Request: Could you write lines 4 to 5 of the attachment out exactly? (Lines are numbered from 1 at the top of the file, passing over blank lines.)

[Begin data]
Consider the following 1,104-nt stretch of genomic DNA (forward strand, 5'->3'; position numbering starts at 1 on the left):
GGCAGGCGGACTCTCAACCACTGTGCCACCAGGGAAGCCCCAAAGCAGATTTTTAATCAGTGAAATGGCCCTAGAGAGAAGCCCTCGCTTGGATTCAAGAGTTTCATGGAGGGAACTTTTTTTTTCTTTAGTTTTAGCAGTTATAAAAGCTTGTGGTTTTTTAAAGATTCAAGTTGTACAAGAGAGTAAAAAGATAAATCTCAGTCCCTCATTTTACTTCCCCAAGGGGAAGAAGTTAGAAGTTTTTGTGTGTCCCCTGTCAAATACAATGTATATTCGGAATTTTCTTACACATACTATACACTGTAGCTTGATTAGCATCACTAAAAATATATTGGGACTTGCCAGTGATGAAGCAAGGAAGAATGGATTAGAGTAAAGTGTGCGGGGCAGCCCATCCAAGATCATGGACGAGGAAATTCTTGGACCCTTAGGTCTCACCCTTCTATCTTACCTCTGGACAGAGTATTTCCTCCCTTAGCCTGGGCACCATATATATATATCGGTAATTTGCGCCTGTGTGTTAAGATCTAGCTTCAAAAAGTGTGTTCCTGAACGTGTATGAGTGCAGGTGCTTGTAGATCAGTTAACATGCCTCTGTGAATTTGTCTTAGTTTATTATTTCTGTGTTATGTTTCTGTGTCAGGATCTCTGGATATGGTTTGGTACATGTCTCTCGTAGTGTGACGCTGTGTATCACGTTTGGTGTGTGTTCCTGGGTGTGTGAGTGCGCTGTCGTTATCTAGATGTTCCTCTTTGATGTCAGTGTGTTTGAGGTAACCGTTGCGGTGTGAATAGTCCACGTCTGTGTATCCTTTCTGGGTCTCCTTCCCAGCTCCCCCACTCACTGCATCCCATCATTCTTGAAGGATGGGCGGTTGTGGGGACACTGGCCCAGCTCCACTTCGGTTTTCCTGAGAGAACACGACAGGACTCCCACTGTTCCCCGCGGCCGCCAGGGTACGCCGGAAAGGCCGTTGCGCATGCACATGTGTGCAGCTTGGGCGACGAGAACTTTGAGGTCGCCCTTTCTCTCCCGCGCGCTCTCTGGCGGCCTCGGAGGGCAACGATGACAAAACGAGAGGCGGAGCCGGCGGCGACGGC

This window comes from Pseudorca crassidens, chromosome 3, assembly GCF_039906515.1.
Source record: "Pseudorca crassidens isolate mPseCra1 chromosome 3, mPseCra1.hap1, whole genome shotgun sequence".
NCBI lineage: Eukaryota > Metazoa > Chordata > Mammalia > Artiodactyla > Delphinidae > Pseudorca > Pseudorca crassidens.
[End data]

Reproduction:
Source record: "Pseudorca crassidens isolate mPseCra1 chromosome 3, mPseCra1.hap1, whole genome shotgun sequence".
NCBI lineage: Eukaryota > Metazoa > Chordata > Mammalia > Artiodactyla > Delphinidae > Pseudorca > Pseudorca crassidens.